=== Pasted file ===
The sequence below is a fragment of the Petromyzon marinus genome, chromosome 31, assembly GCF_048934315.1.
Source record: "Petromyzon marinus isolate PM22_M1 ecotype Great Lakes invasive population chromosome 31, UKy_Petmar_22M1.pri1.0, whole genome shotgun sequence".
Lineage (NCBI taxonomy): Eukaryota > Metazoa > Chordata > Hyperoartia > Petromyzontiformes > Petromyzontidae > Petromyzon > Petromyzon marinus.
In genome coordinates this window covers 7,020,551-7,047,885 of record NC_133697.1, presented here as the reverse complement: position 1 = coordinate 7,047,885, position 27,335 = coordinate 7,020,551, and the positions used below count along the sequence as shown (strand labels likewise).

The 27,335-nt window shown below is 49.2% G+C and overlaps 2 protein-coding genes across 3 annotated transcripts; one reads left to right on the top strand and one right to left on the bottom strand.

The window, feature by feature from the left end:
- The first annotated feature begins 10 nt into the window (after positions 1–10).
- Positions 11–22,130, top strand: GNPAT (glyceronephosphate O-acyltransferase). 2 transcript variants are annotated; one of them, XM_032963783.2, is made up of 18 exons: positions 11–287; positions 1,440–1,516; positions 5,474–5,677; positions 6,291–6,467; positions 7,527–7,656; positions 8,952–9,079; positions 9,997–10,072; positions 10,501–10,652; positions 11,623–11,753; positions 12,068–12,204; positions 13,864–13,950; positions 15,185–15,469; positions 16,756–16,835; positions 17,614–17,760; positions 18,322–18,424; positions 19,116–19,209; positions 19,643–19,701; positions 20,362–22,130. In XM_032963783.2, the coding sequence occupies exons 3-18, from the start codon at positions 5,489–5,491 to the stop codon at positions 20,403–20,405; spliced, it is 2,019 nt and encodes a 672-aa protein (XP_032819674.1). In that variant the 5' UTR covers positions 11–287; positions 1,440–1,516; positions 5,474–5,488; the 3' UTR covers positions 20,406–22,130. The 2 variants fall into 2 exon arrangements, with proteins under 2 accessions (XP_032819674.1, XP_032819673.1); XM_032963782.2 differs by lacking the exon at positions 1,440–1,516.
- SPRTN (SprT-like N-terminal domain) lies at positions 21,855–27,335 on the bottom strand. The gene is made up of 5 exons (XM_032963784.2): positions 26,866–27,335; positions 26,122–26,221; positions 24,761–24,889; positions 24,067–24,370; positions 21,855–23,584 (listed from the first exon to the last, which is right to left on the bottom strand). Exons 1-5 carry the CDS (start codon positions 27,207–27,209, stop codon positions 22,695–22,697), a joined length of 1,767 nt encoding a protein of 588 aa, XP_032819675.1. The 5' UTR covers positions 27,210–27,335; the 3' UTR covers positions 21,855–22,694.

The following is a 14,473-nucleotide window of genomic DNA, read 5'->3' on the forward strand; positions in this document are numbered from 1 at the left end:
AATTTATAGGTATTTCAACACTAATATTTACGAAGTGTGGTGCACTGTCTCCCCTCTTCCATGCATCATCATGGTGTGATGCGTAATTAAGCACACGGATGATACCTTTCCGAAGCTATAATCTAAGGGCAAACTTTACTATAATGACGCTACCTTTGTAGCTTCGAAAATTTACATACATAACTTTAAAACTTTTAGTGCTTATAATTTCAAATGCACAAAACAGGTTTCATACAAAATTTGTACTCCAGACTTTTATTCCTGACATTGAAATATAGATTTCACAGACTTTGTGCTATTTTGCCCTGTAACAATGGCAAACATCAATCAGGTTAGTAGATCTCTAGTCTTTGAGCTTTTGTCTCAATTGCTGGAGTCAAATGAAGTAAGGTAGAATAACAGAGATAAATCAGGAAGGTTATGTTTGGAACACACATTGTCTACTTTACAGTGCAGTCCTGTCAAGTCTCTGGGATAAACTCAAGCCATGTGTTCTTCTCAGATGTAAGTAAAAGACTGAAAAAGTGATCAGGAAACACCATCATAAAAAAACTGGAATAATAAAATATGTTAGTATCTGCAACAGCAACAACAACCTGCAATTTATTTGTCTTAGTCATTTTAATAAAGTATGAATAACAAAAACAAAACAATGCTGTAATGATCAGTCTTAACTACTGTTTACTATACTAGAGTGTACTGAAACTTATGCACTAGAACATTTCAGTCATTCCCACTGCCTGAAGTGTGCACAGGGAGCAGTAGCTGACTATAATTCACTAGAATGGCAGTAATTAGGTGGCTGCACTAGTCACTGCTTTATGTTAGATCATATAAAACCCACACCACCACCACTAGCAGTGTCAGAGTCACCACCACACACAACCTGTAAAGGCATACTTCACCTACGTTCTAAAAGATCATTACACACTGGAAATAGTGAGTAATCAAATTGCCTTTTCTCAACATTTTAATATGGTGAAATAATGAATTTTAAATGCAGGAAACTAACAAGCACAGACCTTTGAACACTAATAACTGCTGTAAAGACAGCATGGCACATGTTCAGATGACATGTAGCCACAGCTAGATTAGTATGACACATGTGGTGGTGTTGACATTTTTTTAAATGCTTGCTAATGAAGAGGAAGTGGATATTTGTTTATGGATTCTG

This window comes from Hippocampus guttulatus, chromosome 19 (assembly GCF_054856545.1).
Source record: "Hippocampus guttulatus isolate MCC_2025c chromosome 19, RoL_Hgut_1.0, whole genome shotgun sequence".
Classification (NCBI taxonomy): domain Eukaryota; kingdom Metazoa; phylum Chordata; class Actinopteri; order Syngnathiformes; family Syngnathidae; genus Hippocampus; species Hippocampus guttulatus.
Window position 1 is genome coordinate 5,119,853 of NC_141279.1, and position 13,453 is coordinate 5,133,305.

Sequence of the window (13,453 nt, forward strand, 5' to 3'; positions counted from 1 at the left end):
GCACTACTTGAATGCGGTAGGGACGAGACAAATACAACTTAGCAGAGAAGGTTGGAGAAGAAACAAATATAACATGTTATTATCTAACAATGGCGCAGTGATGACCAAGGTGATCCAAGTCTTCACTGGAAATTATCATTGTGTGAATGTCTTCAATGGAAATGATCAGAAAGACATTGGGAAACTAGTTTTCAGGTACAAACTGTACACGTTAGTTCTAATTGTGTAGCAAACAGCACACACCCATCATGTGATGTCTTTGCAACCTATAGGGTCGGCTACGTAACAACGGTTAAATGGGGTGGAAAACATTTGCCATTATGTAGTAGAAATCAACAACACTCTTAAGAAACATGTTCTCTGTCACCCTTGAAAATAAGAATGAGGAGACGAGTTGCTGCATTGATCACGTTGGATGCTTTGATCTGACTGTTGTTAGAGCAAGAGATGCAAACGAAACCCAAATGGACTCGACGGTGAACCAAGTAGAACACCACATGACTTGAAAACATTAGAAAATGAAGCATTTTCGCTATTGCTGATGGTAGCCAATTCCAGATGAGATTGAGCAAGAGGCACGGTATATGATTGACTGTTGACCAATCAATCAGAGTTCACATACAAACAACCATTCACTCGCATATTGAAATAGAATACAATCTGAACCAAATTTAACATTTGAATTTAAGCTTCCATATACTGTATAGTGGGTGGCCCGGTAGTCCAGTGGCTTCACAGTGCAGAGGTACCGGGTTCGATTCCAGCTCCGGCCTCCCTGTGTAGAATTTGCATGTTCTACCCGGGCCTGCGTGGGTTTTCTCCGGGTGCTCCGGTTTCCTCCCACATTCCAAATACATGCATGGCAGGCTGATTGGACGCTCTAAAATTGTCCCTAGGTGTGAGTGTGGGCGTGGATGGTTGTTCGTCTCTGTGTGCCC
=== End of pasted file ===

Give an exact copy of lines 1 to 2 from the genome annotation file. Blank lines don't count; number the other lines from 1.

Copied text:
The sequence below is a fragment of the Petromyzon marinus genome, chromosome 31, assembly GCF_048934315.1.
Source record: "Petromyzon marinus isolate PM22_M1 ecotype Great Lakes invasive population chromosome 31, UKy_Petmar_22M1.pri1.0, whole genome shotgun sequence".